The transition to digital didactics, which focuses attention on the teaching forms and methods, is associated with the strengthening of the fixing results (learning outcomes) role. Until the last years, in the didactic chain of “explanation – fixing – control”, the middle link remained the weakest point: its importance for the transformation of knowledge into skills and competences was constantly emphasized in theory but had little effect on the practice. It is clear why: fixing is much more routine and time-consuming, and for VET it is also a resource-intensive process. The appearance of digital tools allows solving the “fixing problem”. It is possible to organize it taking into account the type and level of education and age of students on the basis of computer games, model tasks, simulators, etc., releasing the teacher (instructor, trainer) from the routine part of this process. In addition, the use of digital tools allows the teacher to use the diverse possibilities to protect the student from the “monotony effect” in the process of fixing and to provide him with high motivation. This could be a game or, on the contrary, realistic entourage, the selection of individual rhythm and speed of work, pauses, multimodality as simultaneous use of all channels of perception, immediate evaluation, large number of difficulty levels with the option of selecting any of them, or with automatic transition from level to level, individual selection of training tasks based on the characteristics of the student or his future profession, etc.

The final thesis of this article is not so much theoretical-methodological as practical. We formulate it as follows:

2.5 From dictate of Tools, their Producers and sellers – to the design of reasonable pedagogical request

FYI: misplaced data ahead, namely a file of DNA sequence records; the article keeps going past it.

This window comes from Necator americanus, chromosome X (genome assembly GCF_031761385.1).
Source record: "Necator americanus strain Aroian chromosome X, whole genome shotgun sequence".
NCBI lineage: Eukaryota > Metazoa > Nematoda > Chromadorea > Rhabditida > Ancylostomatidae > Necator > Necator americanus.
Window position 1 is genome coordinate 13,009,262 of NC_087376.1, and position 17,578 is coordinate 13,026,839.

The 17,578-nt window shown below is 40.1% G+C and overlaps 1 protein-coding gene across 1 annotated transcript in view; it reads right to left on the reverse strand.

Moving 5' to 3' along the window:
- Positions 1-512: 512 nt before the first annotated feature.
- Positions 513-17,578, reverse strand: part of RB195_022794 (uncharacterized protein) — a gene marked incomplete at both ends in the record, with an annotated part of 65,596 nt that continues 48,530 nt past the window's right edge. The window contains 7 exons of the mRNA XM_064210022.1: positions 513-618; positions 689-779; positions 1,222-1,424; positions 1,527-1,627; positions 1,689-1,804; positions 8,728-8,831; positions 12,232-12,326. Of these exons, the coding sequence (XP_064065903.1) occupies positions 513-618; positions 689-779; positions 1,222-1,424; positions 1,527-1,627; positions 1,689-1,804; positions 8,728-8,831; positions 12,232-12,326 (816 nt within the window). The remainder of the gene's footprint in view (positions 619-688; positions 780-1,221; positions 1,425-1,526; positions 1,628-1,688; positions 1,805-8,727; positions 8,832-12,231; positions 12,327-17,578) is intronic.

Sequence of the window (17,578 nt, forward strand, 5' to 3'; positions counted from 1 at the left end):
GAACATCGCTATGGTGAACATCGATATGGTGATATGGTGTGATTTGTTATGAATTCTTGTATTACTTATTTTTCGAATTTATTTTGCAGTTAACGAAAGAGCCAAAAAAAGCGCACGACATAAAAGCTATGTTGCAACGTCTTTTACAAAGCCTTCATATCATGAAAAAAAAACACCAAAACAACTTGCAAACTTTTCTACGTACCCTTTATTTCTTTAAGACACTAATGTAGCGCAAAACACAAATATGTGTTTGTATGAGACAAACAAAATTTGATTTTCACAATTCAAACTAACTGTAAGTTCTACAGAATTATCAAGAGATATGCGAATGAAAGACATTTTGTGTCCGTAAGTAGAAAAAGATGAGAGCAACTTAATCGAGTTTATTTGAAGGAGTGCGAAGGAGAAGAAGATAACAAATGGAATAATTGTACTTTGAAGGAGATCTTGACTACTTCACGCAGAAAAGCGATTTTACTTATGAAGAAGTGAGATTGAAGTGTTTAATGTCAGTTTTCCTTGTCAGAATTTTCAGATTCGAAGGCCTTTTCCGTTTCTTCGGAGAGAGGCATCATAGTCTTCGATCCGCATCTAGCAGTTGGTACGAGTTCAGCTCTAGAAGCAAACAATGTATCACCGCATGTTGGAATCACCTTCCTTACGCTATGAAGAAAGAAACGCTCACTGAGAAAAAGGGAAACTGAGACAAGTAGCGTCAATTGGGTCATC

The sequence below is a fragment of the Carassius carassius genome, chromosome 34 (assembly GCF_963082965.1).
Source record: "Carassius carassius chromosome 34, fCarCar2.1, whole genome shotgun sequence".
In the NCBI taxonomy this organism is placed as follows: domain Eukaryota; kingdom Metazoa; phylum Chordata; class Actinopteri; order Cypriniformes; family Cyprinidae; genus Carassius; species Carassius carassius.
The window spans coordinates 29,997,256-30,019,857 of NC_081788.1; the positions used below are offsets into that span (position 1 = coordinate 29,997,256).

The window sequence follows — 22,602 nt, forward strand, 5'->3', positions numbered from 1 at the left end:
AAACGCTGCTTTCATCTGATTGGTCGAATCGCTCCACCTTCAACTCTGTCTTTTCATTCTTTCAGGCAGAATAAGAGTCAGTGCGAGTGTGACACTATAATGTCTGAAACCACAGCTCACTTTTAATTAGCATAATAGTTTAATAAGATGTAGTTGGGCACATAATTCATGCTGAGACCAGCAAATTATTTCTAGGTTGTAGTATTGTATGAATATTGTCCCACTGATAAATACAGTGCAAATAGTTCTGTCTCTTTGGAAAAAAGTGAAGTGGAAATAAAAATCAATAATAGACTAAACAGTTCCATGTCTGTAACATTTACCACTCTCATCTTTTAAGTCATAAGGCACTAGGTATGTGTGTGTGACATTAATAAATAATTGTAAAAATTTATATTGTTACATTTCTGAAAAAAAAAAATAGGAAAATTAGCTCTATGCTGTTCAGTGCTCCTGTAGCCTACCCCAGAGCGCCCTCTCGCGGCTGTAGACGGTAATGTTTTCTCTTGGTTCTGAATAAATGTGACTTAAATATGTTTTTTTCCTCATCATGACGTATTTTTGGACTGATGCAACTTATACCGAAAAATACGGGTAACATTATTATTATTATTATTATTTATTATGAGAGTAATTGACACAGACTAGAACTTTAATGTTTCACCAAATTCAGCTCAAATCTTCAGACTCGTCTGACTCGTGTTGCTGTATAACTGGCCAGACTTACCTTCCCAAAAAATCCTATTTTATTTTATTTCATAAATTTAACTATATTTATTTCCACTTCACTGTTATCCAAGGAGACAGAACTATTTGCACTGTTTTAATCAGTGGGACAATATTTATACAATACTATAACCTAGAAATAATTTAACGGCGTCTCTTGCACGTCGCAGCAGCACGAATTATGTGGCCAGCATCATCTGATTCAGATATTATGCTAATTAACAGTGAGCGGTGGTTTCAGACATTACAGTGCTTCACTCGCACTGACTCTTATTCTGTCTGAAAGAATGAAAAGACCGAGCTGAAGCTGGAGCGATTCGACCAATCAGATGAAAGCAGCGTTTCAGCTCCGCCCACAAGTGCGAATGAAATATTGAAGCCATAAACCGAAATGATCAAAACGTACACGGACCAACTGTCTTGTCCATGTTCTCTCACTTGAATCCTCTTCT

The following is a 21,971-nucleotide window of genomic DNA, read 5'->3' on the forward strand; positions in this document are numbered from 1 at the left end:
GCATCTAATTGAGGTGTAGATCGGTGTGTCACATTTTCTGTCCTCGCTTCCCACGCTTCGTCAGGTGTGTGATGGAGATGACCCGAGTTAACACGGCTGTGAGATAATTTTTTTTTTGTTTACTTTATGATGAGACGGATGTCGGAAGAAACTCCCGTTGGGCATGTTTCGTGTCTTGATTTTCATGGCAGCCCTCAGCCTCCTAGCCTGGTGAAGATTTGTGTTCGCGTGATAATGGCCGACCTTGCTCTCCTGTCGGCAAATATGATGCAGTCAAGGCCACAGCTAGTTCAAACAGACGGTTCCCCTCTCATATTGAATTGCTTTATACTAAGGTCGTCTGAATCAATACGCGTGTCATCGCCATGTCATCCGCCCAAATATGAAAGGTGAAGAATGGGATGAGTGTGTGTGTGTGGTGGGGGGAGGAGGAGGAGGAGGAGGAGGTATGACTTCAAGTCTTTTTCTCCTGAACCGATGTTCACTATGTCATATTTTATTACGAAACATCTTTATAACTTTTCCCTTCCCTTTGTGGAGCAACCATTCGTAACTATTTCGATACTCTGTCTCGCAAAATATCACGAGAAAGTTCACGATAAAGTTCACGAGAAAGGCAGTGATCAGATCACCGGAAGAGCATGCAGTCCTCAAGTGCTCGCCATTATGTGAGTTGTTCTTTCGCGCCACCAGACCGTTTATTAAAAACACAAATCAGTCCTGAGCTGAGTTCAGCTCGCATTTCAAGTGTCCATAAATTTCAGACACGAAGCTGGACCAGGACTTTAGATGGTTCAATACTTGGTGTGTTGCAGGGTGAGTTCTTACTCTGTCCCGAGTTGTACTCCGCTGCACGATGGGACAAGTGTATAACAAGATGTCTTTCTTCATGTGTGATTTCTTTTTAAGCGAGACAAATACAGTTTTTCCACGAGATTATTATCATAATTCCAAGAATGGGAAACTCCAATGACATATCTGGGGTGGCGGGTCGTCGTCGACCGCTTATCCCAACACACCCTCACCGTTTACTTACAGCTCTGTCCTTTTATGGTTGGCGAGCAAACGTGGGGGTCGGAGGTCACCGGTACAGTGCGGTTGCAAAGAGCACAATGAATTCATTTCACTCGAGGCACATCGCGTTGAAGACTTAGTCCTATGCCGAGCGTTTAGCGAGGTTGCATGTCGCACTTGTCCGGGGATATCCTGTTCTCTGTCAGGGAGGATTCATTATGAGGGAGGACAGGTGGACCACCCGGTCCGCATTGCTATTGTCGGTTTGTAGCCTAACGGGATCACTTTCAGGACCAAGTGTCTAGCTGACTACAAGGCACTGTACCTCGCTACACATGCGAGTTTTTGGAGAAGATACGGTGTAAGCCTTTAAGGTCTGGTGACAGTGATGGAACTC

One of the most serious obstacles in the development of didactically grounded digital education is the lack of adequate interaction between developers and consumers of digital educational products. Instead of interaction, in practice, we see influence of producers and sellers who impose their digital products. Often, the developers of such products know IT programming well and widely understand “service delivery” but they have less understanding of the professional tasks which teachers face and no idea about scientific pedagogy. As a result, numerous digital educational products and services are produced and positioned under the slogan of simplifying the professional activity of the teacher. In the authors’ point of view, digital educational products should be developed on the basis of the systematic analysis of educational needs and objectives, the abilities of students and teachers, taking into account the specific of various information technologies, products, as well as didactic principles, the features of the educational process of vocational education and training. 

Solving this problem requires the introduction of a new professional position – a methodologist-architect of digital learning tools – acting as a qualified facilitator between teachers who are familiar with didactics and developers who are familiar with IT programming. Their task should include the identification of actual deficiencies in the practice of the educational process and the development of technical task in a language understandable to IT specialists. In this case, digital educational tools can really become necessary for solving urgent pedagogical tasks.

3 Conclusion: is there an alternative to digital didactics?